How-to Guide for IBM® SPSS® Statistics Software
Introduction

In this guide you will learn how to produce a one-way Analysis of Variance (ANOVA) in IBM® SPSS® Statistical Software (SPSS) using a practical example to illustrate the process. You are provided with links to the example dataset and are encouraged to replicate this example. An additional practice example is suggested at the end of this guide. The example assumes you have already opened the data file in SPSS.

Contents
• One-Way ANOVA
• An Example in SPSS: TV News Story Length and Geographic Focus
• 2.1 The SPSS Procedure
• 2.2 Exploring the SPSS Output
1 One-Way ANOVA

One-way ANOVA is a method used to test whether the mean values of a continuous variable differs across two or more subsets of the data. Those subsets are generally defined by categories from a categorical variable. For example, you might compute the average weight for people living in three regions of a country to see if the average weight differs across those regions. In this way, one-way ANOVA allows researchers to explore whether a continuous variable (e.g. weight) and a categorical variable (e.g. region) are related to each other.

2 An Example in SPSS: TV News Story Length and Geographic Focus

This example illustrates one-way ANOVA using two variables from the Pew Research Center’s Project for Excellence in Journalism News Coverage Index for 2012. There are 11,475 observations in the dataset. The two variables examined are:

• The length, or duration, of the news story (durasec), measured in seconds.
• The geographic focus of the news story (focus), coded 1 = U.S. non-local/U.S. national; 2 = U.S. international; 3 = non-U.S. international.

The duration variable ranges from a low of 3 seconds to a high of 1136 seconds, with a mean of 126.8 and a standard deviation of 119.3. The duration variable is a continuous variable and the geographic focus variable is a categorical variable, making these variables appropriate for a one-way ANOVA.

2.1 The SPSS Procedure

When conducting a one-way ANOVA, it is often wise to examine each variable in isolation first. We start by presenting a histogram of the duration of news stories. This is done in SPSS by selecting from the menu:

Analyze → Descriptive Statistics → Explore

In the Explore dialog box that opens, move the duration of the story variable (durasec) into the Dependent List: box. On the right-hand side of the Explore dialog box, click the “Plots” button. This opens another dialog box, where you can select the plots you want to produce. For this example, just check “Histogram” under the Descriptive heading. Then click Continue and OK to perform the analysis.

We should also produce a frequency distribution of the variable named focus. This is done in SPSS by selecting from the menu:

Analyze → Descriptive Statistics → Frequencies

In the dialog box that opens, move the geographic focus variable into the Variable(s) box and click OK.

Screenshots for the procedures to produce histograms and frequency distributions in SPSS are available in the How-to Guides for the Dispersion of a Continuous Variable and Frequency Distribution topics, respectively.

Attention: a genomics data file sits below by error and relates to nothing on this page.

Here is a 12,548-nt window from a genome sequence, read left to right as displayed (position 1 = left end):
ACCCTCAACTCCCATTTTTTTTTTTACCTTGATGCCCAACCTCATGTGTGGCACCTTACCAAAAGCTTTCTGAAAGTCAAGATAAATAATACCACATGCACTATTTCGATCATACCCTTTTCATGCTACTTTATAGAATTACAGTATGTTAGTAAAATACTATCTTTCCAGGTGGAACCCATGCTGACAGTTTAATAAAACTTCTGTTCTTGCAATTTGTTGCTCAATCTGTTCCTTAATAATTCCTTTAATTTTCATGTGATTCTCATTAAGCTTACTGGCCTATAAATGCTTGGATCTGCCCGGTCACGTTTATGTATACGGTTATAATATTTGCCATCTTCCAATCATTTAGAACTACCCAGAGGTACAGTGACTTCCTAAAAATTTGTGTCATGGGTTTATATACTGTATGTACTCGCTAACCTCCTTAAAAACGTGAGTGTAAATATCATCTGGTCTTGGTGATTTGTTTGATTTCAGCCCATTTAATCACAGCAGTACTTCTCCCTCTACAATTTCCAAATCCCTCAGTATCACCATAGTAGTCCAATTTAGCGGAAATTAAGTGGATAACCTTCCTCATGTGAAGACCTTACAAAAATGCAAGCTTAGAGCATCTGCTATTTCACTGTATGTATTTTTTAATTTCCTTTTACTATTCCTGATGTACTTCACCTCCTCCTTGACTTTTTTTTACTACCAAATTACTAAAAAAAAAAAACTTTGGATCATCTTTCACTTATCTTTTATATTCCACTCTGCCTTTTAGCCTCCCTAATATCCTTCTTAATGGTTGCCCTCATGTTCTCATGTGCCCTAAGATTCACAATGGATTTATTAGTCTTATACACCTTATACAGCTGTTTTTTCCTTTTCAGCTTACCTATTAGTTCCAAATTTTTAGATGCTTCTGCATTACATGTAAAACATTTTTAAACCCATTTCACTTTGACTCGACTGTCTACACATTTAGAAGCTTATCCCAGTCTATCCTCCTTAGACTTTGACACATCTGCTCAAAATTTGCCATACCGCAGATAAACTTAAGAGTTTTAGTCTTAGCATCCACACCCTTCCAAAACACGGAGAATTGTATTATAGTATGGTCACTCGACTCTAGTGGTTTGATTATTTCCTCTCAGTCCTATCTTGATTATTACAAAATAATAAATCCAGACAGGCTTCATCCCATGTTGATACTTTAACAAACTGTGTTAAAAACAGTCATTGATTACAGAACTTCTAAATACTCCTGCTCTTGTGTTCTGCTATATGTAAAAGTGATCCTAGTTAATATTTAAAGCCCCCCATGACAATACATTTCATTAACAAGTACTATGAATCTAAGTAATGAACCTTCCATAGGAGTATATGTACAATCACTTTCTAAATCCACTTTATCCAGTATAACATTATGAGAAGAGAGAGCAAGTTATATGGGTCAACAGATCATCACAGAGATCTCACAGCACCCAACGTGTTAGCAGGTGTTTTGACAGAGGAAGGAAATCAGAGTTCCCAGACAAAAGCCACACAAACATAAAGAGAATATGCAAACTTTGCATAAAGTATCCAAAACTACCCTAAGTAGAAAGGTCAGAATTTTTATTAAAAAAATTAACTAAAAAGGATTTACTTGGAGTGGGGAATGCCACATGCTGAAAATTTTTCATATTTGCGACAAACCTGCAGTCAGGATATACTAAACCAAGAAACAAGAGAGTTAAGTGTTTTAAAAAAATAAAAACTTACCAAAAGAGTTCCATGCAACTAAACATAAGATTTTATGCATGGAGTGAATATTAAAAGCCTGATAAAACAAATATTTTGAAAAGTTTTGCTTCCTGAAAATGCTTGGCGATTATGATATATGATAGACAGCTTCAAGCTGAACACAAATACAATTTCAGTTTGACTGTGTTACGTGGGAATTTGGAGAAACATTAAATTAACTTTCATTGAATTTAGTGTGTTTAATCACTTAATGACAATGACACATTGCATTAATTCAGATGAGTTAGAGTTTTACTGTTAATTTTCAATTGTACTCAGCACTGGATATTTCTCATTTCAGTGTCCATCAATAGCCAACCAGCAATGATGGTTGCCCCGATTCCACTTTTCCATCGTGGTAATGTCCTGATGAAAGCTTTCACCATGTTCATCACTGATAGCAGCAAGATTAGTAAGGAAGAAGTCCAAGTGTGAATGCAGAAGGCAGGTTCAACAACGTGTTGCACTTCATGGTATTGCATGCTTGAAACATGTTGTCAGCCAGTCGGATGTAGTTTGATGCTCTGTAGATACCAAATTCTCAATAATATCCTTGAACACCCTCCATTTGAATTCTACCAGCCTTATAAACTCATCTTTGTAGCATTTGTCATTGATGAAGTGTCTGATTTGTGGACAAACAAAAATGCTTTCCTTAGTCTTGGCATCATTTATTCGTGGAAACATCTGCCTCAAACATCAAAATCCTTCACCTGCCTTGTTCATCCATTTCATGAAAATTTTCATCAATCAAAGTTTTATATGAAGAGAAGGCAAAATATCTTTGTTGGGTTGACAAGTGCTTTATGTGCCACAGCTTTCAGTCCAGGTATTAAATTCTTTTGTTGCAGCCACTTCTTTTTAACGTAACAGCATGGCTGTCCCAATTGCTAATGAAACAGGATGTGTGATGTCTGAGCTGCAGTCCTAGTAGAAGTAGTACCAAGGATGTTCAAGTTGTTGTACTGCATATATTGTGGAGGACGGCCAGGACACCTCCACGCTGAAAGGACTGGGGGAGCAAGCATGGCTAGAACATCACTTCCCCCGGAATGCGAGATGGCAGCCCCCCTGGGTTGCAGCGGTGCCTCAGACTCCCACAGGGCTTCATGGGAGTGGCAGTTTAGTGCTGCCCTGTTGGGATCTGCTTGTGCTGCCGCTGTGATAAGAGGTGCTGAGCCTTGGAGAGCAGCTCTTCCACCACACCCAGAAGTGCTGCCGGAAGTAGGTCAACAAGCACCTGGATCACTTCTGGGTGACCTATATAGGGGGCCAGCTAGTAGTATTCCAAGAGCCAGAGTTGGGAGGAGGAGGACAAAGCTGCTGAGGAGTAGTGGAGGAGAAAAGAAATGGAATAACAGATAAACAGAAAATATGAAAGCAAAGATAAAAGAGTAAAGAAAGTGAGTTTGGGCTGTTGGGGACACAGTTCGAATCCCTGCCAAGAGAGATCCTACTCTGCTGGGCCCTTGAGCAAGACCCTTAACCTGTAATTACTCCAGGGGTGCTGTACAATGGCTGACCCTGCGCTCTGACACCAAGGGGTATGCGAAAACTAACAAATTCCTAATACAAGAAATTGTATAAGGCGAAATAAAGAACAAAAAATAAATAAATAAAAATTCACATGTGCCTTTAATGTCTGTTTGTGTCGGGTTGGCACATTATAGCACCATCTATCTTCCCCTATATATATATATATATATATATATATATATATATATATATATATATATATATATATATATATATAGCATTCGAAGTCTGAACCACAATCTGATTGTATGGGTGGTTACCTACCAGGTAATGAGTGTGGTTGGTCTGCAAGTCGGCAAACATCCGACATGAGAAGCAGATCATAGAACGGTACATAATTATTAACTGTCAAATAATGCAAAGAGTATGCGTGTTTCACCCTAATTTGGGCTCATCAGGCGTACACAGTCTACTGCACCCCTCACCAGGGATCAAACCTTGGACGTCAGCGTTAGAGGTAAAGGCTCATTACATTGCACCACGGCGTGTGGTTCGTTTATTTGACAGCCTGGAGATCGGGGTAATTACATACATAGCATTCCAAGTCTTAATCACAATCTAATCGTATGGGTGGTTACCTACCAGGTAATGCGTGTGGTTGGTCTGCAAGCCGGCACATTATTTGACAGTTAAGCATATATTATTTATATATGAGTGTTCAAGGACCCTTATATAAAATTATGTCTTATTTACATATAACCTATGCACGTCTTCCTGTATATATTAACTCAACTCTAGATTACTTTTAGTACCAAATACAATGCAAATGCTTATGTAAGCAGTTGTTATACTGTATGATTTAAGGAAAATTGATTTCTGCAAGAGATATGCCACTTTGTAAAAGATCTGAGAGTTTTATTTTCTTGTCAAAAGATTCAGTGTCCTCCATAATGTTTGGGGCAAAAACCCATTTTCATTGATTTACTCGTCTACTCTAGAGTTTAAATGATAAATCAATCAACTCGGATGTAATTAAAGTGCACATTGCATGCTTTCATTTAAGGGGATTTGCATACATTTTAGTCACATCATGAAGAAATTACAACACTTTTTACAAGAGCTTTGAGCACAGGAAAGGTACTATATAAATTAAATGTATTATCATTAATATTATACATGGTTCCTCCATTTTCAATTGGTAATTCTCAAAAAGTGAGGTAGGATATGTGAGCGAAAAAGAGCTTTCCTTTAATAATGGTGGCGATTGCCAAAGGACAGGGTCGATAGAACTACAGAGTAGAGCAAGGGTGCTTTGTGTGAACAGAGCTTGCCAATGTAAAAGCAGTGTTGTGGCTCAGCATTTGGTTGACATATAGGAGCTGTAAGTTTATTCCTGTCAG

You can estimate a one-way ANOVA model in SPSS by selecting from the menu:

Analyze → Compare Means → One-Way ANOVA

Figure 1: Selecting One-Way ANOVA from the Analyze menu in SPSS.

In the One-Way ANOVA dialog box that opens, you move:

• the TV news story duration variable (durasec) into the “Dependent List:” box.
• the geographic focus variable (focus) into the “Factor:” box.

Figure 2 shows what this looks like in SPSS.

Figure 2: The One-Way ANOVA dialog box in SPSS.

Once you are done, click OK to perform the analysis.

2.2 Exploring the SPSS Output

SPSS will produce one figure and two tables based on the procedures outlined above. The histogram of durasec is presented in Figure 3.

The values are clustered at duration times of 200 seconds or less, meaning that the vast majority of news stories lasted about 3 minutes or less. There are a few extreme values, with the largest being 1136 seconds, which is almost 19 minutes long. Researchers may want to explore whether cases with these extreme values have undue influence on the analysis.

Figure 3: Histogram showing the distribution of the number of seconds TV news stories lasted, NCI 2012.

Figure 4 presents a frequency distribution of the geographic focus of TV news stories. It shows that 8683 (75.7%) of stories aired on TV news shows focused on U.S. national topics, 1599 (13.9%) focused on international stories involving the U.S., and just 1193 (10.4%) focused on international stories that did not involve the U.S.

Figure 4: Frequency distribution of the geographic focus of TV news stories, NCI 2012.

Figure 5 presents the results of the one-way ANOVA.

Figure 5: Summary of results from a one-way ANOVA analysis of differences in the length of TV news stories by geographic focus, NCI 2012.

Figure 5 reports the Between, Within, and Total sums of squares, along with their associated degrees of freedom. The Mean square for both the Between Groups and Within Groups are the respective sums of squares divided by the reported degrees of freedom. Again, the F-test shown in the table is the Mean Square between groups divided by the Mean Square within groups. The results shown in Figure 5 would lead us to reject the null hypothesis of no difference in the length of news stories based on their geographic focus. The resulting F-test equals 92.84 and the associated p-value is well below the 0.05 threshold. Thus, we would conclude that the length of a news story and its geographic focus are related to each other. Notice that these results do not tell us how these two variables are related. Additional analysis, such as comparing the mean story length for each category of geographic focus, should be carried out to explore that question.